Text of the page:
A great Stoic once said “Let us prepare our minds as if we’d come to the very end of our life. Let us postpone nothing. Let us balance life’s books each day…”

Stoicism, for those who have not majored in philosophy, is considered a ideology of personal ethics. According to its teachings, we as social beings, can only find happiness in accepting the moment as it presents itself, by not allowing ourselves to be controlled by our desire for pleasure or our fear of pain.

Stoicism incorporates the practice of logic to provoke us to use our minds to understand the world around us and to do our part in nature's plan. By meditating on the contemplation of death the Stoics would train themselves to remain in the present moment. Back in the day, it was more than just a set of beliefs or ethical claims, it was considered more of a way of life.

I know the truth of death is an overwhelming reality for us to wrap our heads around. The fact that you are a mortal being, that will some day cease to exist? It’s hard to swallow.  Even as I write it my face cringes.

But my intention here is not so much to focus on the reality of our death, but instead on the power of our life.

“Memento Mori” is a Latin phrase that means “remember that you will die,” “remember that you are mortal”.  Now I understand that sounds morbid and as millennials the last thing we want is to be thinking too much about death, especially with today’s culture of youth glorification and the perpetuating consumeristic lie that you can stay young forever. The thought literally sits at odds with the comfortable narrative we have surrounded ourselves with.

However, the truth is, that it is a thought that we all need to be reminded of. The importance in this thought is not so much to focus on the end of things, but instead to focus on the NOW of life. The immense infinite now that we have each and everyday.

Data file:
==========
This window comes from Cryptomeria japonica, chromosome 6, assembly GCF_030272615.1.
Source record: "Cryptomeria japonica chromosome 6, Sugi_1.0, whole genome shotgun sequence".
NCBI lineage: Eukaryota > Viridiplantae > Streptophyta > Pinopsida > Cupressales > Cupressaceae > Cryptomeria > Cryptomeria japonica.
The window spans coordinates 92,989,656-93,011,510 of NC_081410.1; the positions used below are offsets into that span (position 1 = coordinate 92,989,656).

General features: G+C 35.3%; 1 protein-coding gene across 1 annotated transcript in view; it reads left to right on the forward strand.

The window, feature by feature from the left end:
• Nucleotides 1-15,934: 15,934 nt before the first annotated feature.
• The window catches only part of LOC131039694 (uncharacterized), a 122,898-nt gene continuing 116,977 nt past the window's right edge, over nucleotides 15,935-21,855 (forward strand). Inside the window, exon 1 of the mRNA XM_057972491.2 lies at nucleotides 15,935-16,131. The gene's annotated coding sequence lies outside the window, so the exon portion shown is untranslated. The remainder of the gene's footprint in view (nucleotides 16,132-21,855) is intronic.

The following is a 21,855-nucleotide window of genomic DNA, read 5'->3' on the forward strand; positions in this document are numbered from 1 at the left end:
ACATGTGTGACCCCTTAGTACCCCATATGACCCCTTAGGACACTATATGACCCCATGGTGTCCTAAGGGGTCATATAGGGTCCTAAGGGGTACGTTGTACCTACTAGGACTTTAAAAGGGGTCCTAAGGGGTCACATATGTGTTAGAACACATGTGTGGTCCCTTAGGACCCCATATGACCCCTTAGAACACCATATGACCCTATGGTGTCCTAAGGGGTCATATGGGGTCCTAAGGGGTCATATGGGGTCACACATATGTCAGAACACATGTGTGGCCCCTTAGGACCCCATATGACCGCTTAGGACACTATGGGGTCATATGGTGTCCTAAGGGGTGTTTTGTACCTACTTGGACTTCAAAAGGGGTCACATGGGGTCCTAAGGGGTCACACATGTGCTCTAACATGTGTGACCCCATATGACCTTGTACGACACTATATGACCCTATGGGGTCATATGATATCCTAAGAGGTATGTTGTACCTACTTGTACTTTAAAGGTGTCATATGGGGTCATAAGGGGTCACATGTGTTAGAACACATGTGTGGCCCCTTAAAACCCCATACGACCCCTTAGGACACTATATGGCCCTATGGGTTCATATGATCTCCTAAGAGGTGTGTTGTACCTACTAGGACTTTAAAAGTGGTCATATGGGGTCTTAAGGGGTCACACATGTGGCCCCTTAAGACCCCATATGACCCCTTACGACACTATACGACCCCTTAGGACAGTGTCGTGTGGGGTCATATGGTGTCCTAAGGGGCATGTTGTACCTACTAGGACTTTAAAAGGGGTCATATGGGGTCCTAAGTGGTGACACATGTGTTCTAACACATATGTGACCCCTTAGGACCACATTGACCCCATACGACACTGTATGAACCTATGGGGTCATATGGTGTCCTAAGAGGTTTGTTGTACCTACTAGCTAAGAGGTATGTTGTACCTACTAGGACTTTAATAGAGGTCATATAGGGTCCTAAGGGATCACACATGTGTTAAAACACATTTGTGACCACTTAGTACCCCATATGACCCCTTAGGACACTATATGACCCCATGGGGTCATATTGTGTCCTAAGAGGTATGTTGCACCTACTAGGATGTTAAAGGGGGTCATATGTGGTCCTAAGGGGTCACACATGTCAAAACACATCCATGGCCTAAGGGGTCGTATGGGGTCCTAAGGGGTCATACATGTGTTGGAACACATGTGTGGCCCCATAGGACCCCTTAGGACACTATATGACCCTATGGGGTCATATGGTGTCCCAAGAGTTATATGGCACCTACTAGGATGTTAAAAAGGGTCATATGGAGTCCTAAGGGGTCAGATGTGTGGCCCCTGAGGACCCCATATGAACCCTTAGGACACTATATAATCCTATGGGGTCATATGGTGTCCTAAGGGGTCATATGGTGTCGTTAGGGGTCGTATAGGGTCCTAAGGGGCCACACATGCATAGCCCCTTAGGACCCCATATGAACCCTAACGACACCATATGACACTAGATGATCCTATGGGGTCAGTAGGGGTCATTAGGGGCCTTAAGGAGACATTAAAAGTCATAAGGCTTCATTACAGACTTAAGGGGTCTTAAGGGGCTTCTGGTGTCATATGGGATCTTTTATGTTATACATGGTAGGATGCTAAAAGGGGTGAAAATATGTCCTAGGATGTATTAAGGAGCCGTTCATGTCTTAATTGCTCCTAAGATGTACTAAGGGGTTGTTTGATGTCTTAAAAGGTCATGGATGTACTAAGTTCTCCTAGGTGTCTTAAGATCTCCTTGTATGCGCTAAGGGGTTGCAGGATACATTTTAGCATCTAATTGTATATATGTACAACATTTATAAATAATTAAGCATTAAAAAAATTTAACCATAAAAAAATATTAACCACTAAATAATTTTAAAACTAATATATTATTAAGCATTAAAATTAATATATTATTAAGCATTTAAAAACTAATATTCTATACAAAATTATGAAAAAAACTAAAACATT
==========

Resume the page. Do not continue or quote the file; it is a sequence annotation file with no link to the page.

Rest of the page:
This phrase should force you to focus on what you can do NOW, with the life that you have at this given moment.

The HERE and NOW are the things that matter most.

You should be constantly asking yourself: How can I make the here and now really count? How am I letting fear stop me? How am I letting my past weigh me down?

Meditating and acknowledging your morality is only depressing if you miss the point.

Look at it as a way to find perspective in life. See it as a way to identify your priorities, your meaning, and what it is that you want most.

Use this idea as way to see life as a gift-- don't let yourself get lost in the trivial insignificant ordeals of the everyday human existence.

Don't let your vanity consume you.

Realize that you have a certain amount of time to live, so live life in a certain kind of way. Don’t let transient things become distractions. Don’t let drama consume you. Don’t let fear stop you and most of all to let your time escape you. The only truth you need to become conscious of is that life is precious, it is short and you have the power to make the most of it now.

Here are some ways to use “Memento Mori” to seize your life:

  1. Live life with purpose each and everyday. Do things because they are aligned with who you want to be.

  2. Stop making excuses. You never know what is or could be if you don’t try.

  3. Choose not to be a victim. Remember that you are always winning, even when you are losing you have won a new lesson or point of view that you otherwise would not have gotten.

  4. Stop comparing yourself to others, your life is your journey, no one else has to understand it and no one else can live it.

  5. Take action now in anyway, big or small steps count.

  6. Let go of the past that is weighing you down and don’t let it affect your future.

  7. Rethink what your priorities are.

  8. Mediate fully on what you want for yourself and why you want those things.

Finally, as this year comes to and end and a new one begins I invite you to think about all the new ways you can live the life you were meant to live -- today. No one has a better way of provoking this thought other than our dear Steve Jobs, when he reminds us in his famous commencement speech; "Your time is limited, so don't waste it living someone else's life. Don't be trapped by dogma — which is living with the results of other people's thinking. Don't let the noise of others' opinions drown out your own inner voice. And most important, have the courage to follow your heart and intuition. They somehow already know what you truly want to become. Everything else is secondary."